December 7, 2011

We've all been less than careful with tools over the years. Be honest now, how many times have you used a screwdriver as a pry bar or a scraper? Or perhaps you grabbed that nearby adjustable wrench to use as an impromptu hammer instead of walking back to your toolbox (all of eight feet, right?) to get the correct-sized ball-peen. It's OK, your secret is safe with us. Besides, if we turned you in to the tool police, we'd have to turn ourselves in as well!

Getting away with these little "tool transgressions" usually means you were able to complete the task at hand while walking away with all ten fingers intact. Some jobs do require special tools--tools that you really should use for the job in question so that no damage occurs to the vehicle or those aforementioned ten fingers. Nowhere is that more prevalent than working on classic Mustangs.

For example, classic Mustangs use stainless windshield trim to conceal and beautify the window glass mounting gasket area. In order to remove these trim pieces, a special window glass molding retaining clip tool is required to release the "death grip" on the trim from those little clips designed by some sadistic engineer from decades past. If you don't use the proper tool, you run the risk of damaging the molding, potentially scratching the nearby paint, or worst of all, breaking the glass. For around five bucks, you can purchase the right tool for the job and save yourself a lot of headaches, not to mention the potential damage to your ride and your wallet.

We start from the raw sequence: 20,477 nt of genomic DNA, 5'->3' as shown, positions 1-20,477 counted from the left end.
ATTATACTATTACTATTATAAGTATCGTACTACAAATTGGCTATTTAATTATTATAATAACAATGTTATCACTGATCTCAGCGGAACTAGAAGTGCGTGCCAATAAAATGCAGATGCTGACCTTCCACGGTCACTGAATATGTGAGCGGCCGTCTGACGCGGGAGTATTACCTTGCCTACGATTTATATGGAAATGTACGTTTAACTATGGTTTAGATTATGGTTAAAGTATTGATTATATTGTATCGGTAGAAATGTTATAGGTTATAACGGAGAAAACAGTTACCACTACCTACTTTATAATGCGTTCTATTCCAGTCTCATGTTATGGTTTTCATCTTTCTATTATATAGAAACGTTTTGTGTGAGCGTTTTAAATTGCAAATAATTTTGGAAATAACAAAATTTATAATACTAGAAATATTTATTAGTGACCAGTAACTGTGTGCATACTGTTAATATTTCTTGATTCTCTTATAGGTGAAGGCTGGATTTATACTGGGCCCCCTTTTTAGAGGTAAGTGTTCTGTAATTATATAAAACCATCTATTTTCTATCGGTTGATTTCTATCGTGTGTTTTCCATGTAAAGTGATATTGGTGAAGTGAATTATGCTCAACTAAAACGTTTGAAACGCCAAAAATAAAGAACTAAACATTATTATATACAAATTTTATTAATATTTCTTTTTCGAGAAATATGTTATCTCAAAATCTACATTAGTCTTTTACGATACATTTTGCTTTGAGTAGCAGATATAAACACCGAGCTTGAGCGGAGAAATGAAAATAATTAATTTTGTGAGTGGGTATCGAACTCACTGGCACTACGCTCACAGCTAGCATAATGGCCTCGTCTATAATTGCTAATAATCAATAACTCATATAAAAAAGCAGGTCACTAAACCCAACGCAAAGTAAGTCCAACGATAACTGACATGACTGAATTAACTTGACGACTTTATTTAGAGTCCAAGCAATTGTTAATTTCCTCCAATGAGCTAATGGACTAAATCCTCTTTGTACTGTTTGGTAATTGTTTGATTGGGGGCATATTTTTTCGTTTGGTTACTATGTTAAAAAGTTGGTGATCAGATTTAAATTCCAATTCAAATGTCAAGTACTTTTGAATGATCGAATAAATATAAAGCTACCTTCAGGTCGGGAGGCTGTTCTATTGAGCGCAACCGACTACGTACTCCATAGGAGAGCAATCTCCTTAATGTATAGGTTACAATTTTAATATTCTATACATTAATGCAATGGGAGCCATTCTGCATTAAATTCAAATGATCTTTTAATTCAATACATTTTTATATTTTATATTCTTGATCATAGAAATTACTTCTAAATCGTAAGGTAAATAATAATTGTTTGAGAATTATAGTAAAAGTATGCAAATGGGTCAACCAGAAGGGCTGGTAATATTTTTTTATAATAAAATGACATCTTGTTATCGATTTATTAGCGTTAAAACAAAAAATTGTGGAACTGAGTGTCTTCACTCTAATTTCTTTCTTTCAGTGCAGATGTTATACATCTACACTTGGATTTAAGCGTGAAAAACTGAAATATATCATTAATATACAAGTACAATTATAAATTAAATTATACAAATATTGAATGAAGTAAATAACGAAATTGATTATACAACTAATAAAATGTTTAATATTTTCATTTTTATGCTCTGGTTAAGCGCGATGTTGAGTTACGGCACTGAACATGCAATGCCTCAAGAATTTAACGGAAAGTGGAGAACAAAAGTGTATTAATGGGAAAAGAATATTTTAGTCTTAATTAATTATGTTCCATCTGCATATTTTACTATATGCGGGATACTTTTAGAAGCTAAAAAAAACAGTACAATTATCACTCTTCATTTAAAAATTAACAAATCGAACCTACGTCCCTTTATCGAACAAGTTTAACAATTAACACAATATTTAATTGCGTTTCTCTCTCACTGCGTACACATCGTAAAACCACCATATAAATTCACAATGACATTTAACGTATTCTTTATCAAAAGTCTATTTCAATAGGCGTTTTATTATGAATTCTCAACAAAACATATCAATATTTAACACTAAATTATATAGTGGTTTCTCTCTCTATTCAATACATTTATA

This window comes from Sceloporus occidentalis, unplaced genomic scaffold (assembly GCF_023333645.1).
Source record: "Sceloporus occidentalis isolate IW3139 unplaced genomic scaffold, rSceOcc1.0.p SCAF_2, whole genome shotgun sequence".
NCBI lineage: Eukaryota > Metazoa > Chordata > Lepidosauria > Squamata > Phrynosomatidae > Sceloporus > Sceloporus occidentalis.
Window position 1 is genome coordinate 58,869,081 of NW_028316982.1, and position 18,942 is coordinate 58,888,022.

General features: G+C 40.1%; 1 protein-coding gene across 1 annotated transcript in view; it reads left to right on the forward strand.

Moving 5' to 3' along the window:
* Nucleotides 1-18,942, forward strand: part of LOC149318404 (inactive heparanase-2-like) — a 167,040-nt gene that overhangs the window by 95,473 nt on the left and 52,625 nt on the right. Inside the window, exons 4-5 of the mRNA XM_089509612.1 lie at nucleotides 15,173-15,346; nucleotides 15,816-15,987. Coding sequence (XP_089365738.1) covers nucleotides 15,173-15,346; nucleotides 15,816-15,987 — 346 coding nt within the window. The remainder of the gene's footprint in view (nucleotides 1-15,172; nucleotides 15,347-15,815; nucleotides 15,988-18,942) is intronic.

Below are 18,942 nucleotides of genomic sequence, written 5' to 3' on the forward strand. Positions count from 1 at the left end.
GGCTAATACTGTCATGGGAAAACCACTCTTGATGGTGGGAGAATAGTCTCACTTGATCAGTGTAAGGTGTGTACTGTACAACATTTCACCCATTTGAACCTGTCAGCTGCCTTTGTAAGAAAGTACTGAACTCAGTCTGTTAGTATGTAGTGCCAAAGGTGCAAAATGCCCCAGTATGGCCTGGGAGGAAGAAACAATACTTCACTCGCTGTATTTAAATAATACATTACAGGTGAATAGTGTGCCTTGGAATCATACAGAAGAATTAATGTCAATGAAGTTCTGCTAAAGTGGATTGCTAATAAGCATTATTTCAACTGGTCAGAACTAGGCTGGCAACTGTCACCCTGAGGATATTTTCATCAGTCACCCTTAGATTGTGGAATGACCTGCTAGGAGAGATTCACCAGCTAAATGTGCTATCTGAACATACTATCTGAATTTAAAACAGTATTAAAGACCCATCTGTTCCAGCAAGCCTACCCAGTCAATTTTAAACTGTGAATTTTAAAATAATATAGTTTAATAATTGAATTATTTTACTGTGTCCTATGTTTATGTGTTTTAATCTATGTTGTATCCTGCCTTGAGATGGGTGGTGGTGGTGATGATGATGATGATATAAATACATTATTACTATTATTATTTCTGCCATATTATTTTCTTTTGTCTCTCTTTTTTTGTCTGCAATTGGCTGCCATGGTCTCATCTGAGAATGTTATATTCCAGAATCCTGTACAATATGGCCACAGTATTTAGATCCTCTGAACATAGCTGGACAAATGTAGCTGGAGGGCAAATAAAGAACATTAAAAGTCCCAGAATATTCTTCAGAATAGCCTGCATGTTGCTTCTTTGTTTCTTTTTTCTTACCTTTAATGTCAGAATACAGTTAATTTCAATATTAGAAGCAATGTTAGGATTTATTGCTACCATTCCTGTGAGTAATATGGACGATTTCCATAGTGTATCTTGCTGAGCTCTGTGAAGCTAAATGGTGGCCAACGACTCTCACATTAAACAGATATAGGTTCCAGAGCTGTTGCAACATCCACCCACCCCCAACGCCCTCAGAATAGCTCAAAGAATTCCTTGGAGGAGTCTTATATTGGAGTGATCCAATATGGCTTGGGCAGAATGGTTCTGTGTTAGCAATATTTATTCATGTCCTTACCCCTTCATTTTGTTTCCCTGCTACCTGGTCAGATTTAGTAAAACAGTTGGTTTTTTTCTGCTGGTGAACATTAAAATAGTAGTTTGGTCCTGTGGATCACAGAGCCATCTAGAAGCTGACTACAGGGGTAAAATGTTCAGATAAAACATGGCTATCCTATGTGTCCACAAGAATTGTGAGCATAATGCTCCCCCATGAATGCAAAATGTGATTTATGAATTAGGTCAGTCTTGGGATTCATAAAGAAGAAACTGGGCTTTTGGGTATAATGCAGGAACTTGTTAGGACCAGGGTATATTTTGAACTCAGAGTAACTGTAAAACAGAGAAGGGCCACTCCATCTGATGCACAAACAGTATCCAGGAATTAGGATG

In order to help you help yourself while working on your vintage Mustang project, be it basic maintenance or a full blown resto, we've gathered up a slew of special tools that we've always found helpful when working on our Mustangs. Many of these tools cost under $10 each, with only a select few taking a couple of Jacksons from your wallet, so needless to say, just about anyone can afford to do the job right. Besides, do we really need an excuse to buy more tools? I didn't think so. All it took was a call to National Parts Depot for the majority of these specialty tools, with a few other favorites we already had on hand from Eastwood checking in too. Check out the photos and start making that tool list!

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